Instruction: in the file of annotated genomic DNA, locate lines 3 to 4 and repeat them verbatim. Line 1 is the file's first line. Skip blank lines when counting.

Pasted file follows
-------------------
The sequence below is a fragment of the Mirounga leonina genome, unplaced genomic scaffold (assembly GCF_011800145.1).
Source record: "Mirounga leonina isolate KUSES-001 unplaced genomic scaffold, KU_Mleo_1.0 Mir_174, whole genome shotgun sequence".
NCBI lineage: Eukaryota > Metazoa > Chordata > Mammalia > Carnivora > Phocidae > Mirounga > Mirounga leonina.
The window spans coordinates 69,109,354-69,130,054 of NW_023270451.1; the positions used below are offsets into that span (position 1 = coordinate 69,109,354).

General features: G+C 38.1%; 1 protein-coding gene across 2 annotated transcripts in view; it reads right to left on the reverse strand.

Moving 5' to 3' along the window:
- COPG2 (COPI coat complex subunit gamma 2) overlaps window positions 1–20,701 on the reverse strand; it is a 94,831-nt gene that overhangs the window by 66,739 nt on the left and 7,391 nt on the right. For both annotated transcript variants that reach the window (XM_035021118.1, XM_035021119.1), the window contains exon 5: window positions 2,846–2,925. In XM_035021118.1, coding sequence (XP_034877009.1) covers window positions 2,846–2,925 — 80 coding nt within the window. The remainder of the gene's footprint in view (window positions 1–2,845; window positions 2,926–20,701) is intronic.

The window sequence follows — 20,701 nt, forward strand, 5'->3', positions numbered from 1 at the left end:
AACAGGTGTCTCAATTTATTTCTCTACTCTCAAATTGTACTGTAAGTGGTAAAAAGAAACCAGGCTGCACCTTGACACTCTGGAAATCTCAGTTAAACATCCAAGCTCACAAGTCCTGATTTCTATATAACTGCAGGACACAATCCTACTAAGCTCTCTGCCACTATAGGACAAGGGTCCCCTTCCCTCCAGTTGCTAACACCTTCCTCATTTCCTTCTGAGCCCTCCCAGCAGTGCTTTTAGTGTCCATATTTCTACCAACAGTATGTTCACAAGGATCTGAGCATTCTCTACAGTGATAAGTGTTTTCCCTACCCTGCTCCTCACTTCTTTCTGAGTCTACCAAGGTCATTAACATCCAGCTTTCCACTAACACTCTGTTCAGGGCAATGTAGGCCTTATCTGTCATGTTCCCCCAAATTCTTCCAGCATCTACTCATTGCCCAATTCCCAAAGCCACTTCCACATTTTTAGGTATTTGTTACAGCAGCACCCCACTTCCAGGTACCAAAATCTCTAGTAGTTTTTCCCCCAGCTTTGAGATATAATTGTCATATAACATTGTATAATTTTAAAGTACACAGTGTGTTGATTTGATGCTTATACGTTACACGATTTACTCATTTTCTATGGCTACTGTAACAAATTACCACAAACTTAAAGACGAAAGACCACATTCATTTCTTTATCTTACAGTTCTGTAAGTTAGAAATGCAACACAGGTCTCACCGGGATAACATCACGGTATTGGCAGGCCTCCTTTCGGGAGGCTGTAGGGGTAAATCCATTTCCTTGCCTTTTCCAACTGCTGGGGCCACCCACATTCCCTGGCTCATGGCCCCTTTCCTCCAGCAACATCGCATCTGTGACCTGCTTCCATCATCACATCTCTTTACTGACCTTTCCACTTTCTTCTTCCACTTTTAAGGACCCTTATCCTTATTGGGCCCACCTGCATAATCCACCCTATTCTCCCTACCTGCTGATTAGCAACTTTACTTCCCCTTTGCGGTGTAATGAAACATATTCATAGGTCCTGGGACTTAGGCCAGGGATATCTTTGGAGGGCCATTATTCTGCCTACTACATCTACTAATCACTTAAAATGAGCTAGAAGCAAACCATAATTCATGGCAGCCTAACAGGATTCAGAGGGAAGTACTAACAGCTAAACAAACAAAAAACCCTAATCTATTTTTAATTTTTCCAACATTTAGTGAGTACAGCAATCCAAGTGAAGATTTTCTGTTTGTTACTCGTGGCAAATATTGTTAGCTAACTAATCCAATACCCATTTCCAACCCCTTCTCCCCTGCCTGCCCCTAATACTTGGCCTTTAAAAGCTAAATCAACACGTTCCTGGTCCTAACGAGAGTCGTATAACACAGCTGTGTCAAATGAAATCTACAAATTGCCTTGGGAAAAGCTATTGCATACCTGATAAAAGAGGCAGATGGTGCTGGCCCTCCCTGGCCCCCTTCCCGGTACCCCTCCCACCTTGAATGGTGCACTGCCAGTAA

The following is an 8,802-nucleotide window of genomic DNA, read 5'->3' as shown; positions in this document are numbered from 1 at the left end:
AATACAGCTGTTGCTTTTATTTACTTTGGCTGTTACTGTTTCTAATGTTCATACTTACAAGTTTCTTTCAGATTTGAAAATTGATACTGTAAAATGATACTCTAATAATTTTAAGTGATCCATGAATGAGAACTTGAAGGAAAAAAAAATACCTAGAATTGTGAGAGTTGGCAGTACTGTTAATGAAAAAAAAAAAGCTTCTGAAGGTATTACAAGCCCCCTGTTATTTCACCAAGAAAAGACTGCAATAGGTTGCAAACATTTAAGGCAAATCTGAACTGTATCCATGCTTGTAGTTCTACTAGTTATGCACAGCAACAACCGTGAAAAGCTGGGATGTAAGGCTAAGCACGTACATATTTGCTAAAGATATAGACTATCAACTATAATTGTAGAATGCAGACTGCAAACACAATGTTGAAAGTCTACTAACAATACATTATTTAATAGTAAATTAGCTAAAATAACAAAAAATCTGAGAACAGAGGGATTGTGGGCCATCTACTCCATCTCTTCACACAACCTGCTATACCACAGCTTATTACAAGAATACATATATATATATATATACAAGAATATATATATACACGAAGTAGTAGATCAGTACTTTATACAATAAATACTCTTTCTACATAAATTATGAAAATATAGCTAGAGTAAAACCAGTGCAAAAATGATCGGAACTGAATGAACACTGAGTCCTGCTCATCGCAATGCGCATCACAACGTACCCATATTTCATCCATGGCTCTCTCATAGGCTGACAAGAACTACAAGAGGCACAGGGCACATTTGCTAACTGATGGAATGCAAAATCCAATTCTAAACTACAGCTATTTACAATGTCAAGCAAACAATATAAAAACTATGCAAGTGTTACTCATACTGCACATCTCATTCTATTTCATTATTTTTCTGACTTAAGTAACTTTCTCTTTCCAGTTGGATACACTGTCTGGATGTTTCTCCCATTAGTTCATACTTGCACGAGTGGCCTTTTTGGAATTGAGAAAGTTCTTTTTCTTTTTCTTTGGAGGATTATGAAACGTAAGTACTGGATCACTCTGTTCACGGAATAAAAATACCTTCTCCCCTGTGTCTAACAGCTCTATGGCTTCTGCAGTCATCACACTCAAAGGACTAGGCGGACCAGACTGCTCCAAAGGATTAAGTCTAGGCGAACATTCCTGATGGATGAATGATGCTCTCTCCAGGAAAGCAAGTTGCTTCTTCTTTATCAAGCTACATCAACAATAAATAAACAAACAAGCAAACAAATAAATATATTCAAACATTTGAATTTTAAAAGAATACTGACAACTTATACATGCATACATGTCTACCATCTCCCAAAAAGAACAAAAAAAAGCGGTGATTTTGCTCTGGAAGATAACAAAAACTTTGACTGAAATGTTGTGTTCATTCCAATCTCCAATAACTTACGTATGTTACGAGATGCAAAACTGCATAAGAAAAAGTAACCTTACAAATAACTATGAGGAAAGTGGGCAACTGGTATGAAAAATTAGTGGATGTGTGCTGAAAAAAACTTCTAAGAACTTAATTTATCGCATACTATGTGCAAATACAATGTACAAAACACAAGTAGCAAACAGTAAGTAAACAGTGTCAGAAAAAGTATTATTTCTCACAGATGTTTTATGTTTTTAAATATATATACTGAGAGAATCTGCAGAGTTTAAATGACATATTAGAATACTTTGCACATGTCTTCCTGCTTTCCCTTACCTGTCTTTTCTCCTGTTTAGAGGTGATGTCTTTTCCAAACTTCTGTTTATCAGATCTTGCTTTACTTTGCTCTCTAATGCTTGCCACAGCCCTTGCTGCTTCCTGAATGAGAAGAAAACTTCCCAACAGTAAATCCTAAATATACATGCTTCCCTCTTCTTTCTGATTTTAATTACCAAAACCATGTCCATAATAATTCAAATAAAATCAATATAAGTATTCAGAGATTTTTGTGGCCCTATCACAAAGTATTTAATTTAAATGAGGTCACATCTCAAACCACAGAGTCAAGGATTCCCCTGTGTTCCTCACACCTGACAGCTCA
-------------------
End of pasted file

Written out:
NCBI lineage: Eukaryota > Metazoa > Chordata > Mammalia > Carnivora > Phocidae > Mirounga > Mirounga leonina.
The window spans coordinates 69,109,354-69,130,054 of NW_023270451.1; the positions used below are offsets into that span (position 1 = coordinate 69,109,354).